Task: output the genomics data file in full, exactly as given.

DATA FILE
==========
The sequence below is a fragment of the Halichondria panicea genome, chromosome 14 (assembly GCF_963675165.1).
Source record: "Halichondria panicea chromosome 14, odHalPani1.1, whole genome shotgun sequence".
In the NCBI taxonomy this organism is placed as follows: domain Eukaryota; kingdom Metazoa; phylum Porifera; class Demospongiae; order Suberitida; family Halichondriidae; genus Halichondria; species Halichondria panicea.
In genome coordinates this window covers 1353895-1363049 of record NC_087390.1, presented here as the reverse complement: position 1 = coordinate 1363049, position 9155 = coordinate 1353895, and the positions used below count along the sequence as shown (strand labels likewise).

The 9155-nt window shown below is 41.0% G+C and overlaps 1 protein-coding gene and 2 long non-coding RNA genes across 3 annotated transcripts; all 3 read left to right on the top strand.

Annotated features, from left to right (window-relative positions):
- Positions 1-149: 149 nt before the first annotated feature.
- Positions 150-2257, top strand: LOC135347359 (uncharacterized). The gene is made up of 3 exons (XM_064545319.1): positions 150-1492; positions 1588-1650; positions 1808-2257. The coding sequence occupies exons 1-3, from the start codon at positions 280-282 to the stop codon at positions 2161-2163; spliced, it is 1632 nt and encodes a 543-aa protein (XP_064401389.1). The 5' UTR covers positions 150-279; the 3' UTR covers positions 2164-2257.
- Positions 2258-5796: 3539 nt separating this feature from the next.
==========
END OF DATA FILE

The sequence below is a fragment of the Halichondria panicea genome, chromosome 14 (assembly GCF_963675165.1).
Source record: "Halichondria panicea chromosome 14, odHalPani1.1, whole genome shotgun sequence".
In the NCBI taxonomy this organism is placed as follows: domain Eukaryota; kingdom Metazoa; phylum Porifera; class Demospongiae; order Suberitida; family Halichondriidae; genus Halichondria; species Halichondria panicea.
In genome coordinates this window covers 1353895-1363049 of record NC_087390.1, presented here as the reverse complement: position 1 = coordinate 1363049, position 9155 = coordinate 1353895, and the positions used below count along the sequence as shown (strand labels likewise).

The 9155-nt window shown below is 41.0% G+C and overlaps 1 protein-coding gene and 2 long non-coding RNA genes across 3 annotated transcripts; all 3 read left to right on the top strand.

Annotated features, from left to right (window-relative positions):
- Positions 1-149: 149 nt before the first annotated feature.
- Positions 150-2257, top strand: LOC135347359 (uncharacterized). The gene is made up of 3 exons (XM_064545319.1): positions 150-1492; positions 1588-1650; positions 1808-2257. The coding sequence occupies exons 1-3, from the start codon at positions 280-282 to the stop codon at positions 2161-2163; spliced, it is 1632 nt and encodes a 543-aa protein (XP_064401389.1). The 5' UTR covers positions 150-279; the 3' UTR covers positions 2164-2257.
- Positions 2258-5796: 3539 nt separating this feature from the next.